Budget 2018: Housing must continue to be a priority
The Budget is rapidly approaching. For Chancellor Philip Hammond, Monday’s upcoming Budget will be the most important of his career to date: he’ll be presenting the final Budget before the UK leaves the European Union, marking another key milestone in the lead up to March 2019.
The Chancellor needs to set out a Budget that prepares for all outcomes and eventualities – preparing in case of a hard Brexit, whilst providing enough optimism for a Brexit deal.
He must marry the risks with opportunity.
And beyond the challenges of Brexit, domestic issues loom large: Prime Minister Theresa May proudly declared at Conservative Party conference that austerity is over and “better days were ahead”.
However, Mr Hammond has already warned he is planning for a no-deal Brexit scenario that could mean a 7.7 per cent hit to GDP, and a £80billion hole in the public finances.
He therefore needs a Budget that balances competing priorities: investment that signals the end of austerity without increased public spending.
At the heart of this challenge is supporting housing, affordability and cost of living.
The good news for housing is that there are some quick wins available to him – all of which would be at low cost – or no cost – to the public purse:
Firstly, support reform of the planning system.
It’s no secret that the planning system in England and Wales is at stretching point. Recent reforms, like the National Planning Policy Framework, went some way in improving planning policies and streamlining frameworks, but councils up and down the country are struggling with the sheer volume of planning applications that land are landing on their desks.
For Stonewater, our development potential is slowed by delays to planning approvals. Applications that should take 13 weeks to gain approval can take as long as 24 months.
With the good news that councils’ borrowing cap is set to be lifted at the end of this month, Savills have estimated that up to 100,000 more new homes to be built by councils in England and Wales over the next 10 years, at a rate of some 10,000 to 15,000 a year. Good news for the housing crisis, but bad news for already stretched local authority planners.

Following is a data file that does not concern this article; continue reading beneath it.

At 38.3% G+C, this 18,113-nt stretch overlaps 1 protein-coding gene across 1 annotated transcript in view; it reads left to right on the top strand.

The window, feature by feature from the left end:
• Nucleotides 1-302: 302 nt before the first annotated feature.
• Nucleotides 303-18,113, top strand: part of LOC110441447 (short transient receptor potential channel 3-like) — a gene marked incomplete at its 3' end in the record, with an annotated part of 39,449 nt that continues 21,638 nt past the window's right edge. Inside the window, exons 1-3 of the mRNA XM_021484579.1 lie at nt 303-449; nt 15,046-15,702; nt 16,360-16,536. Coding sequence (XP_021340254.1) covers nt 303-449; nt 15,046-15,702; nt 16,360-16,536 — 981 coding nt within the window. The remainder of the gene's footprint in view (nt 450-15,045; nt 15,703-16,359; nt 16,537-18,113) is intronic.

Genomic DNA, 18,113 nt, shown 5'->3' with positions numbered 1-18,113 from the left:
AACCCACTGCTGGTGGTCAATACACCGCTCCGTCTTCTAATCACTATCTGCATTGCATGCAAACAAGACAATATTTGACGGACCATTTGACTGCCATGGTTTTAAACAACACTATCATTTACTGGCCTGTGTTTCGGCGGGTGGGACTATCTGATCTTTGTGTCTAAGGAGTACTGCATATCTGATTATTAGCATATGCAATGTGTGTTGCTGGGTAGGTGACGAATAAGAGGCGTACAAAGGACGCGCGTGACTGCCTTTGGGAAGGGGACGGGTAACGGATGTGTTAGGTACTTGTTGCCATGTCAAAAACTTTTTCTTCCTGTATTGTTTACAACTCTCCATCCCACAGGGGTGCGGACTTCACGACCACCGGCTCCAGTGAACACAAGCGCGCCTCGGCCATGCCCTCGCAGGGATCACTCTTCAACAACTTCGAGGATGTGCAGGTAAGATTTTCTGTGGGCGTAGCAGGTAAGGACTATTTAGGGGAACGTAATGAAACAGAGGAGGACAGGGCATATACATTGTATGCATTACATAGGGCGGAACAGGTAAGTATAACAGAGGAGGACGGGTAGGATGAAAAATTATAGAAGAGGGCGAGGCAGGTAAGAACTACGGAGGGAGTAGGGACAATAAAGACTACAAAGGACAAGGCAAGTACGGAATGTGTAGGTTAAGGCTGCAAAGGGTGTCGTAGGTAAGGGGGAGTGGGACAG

Reviewing planning fees and finding ways for developers to better support council’s planning departments could go some way to help relieve the pressure, and at minimal cost to the public purse.
Secondly, the government needs to invest in construction skills.
With questions hanging over the free movement of labour post Brexit, the housing sector could soon be facing a labour shortage.
A recent Chartered Institute of Personnel and Development report indicates that employers have already seen a decline in the availability of EU nationals, and that filling vacancies is becoming tougher. With an existing skills gap in the UK’s construction and housebuilding workforce, the UK could miss out on an additional 215,000 migrant workers by 2020.
Finally, we need continued investment in shared ownership.
Together, the Prime Minster and Chancellor have both shown clear commitment to tackling the housing crisis – across a range of tenures - and their support is openly welcomed by the housing sector.
Over the past few years, we’ve seen a myriad of government-backed schemes that seek to help people onto the housing ladder - through government backed subsidies and access to finance: Right to Buy, FirstBuy, New Buy, and the later Help to Buy.
Last Autumn’s budget saw Help to Buy receive £10billion in government funding to help people onto the housing ladder. But this same investment into Shared Ownership could have created 330,000 new homes for first time buyers, compared to the 135,000 of new homes supported by Help to Buy.
So, come Monday, we hope to see that housing - and all its socio-economic interconnections - continue to be a priority for the Chancellor and his dispatch box.
And if we have the Chancellor’s support, our sector will feel more confident come 29 March 2019, irrespective of a deal or no deal scenario.
Nick Harris, Chief Executive, Stonewater.
The above article appeared inInside Housing